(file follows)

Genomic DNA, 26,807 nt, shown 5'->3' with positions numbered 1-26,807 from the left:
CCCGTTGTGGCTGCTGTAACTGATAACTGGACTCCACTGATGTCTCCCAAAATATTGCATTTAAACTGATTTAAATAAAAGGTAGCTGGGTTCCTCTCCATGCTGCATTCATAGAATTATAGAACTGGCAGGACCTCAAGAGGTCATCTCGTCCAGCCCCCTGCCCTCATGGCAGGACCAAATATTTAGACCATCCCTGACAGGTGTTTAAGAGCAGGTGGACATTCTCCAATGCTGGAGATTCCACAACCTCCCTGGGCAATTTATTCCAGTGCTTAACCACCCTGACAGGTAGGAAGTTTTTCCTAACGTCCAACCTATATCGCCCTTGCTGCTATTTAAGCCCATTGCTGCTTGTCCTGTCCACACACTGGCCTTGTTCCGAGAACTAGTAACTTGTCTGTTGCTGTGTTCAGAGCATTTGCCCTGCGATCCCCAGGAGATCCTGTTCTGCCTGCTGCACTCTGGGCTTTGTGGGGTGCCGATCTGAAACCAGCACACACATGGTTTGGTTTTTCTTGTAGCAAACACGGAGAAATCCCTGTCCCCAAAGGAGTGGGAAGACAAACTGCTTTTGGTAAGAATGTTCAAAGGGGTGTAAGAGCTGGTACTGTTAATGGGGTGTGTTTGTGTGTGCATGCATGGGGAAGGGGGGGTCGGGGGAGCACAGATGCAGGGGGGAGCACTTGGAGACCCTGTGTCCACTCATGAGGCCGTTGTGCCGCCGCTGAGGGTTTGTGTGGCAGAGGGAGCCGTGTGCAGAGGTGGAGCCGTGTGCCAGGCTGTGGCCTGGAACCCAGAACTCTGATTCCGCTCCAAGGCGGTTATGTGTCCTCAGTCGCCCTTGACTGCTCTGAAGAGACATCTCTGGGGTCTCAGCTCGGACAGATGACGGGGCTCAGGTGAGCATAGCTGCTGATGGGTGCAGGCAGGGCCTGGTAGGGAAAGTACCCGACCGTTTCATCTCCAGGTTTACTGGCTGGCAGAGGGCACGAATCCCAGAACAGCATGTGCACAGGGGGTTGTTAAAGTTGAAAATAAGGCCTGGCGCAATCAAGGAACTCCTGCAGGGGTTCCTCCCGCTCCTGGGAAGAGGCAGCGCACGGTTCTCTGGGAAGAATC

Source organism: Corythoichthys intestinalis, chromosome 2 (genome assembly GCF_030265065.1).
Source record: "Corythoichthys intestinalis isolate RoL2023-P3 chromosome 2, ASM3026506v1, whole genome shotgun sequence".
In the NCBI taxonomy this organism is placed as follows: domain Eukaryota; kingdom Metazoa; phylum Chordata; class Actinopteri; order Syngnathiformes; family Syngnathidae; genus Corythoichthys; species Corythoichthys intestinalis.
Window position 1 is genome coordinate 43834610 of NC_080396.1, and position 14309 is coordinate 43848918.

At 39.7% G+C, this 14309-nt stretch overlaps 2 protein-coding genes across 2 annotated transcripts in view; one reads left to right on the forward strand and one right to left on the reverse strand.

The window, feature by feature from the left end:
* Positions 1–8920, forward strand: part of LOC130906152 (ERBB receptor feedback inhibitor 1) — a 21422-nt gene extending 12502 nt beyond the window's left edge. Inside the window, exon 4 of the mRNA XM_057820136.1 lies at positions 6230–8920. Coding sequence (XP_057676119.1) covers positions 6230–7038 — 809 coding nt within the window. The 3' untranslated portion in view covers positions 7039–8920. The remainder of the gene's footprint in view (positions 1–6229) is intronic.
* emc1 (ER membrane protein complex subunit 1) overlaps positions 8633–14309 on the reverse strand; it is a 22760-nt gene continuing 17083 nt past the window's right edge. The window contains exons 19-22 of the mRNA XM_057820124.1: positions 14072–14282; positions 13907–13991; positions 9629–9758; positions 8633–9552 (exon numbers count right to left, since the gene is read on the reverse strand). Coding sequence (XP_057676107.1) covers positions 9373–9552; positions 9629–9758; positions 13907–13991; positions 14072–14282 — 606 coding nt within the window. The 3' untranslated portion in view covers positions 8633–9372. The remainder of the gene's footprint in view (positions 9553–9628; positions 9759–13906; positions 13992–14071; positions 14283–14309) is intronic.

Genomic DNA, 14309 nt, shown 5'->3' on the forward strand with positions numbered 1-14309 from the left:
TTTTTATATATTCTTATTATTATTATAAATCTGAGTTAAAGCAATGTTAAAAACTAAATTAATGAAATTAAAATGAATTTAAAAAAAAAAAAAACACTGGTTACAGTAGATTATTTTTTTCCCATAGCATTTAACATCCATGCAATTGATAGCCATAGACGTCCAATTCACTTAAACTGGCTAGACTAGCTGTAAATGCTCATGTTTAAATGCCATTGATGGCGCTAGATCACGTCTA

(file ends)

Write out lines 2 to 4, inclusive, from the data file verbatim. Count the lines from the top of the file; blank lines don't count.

CCCGTTGTGGCTGCTGTAACTGATAACTGGACTCCACTGATGTCTCCCAAAATATTGCATTTAAACTGATTTAAATAAAAGGTAGCTGGGTTCCTCTCCATGCTGCATTCATAGAATTATAGAACTGGCAGGACCTCAAGAGGTCATCTCGTCCAGCCCCCTGCCCTCATGGCAGGACCAAATATTTAGACCATCCCTGACAGGTGTTTAAGAGCAGGTGGACATTCTCCAATGCTGGAGATTCCACAACCTCCCTGGGCAATTTATTCCAGTGCTTAACCACCCTGACAGGTAGGAAGTTTTTCCTAACGTCCAACCTATATCGCCCTTGCTGCTATTTAAGCCCATTGCTGCTTGTCCTGTCCACACACTGGCCTTGTTCCGAGAACTAGTAACTTGTCTGTTGCTGTGTTCAGAGCATTTGCCCTGCGATCCCCAGGAGATCCTGTTCTGCCTGCTGCACTCTGGGCTTTGTGGGGTGCCGATCTGAAACCAGCACACACATGGTTTGGTTTTTCTTGTAGCAAACACGGAGAAATCCCTGTCCCCAAAGGAGTGGGAAGACAAACTGCTTTTGGTAAGAATGTTCAAAGGGGTGTAAGAGCTGGTACTGTTAATGGGGTGTGTTTGTGTGTGCATGCATGGGGAAGGGGGGGTCGGGGGAGCACAGATGCAGGGGGGAGCACTTGGAGACCCTGTGTCCACTCATGAGGCCGTTGTGCCGCCGCTGAGGGTTTGTGTGGCAGAGGGAGCCGTGTGCAGAGGTGGAGCCGTGTGCCAGGCTGTGGCCTGGAACCCAGAACTCTGATTCCGCTCCAAGGCGGTTATGTGTCCTCAGTCGCCCTTGACTGCTCTGAAGAGACATCTCTGGGGTCTCAGCTCGGACAGATGACGGGGCTCAGGTGAGCATAGCTGCTGATGGGTGCAGGCAGGGCCTGGTAGGGAAAGTACCCGACCGTTTCATCTCCAGGTTTACTGGCTGGCAGAGGGCACGAATCCCAGAACAGCATGTGCACAGGGGGTTGTTAAAGTTGAAAATAAGGCCTGGCGCAATCAAGGAACTCCTGCAGGGGTTCCTCCCGCTCCTGGGAAGAGGCAGCGCACGGTTCTCTGGGAAGAATC

Source organism: Corythoichthys intestinalis, chromosome 2 (genome assembly GCF_030265065.1).
Source record: "Corythoichthys intestinalis isolate RoL2023-P3 chromosome 2, ASM3026506v1, whole genome shotgun sequence".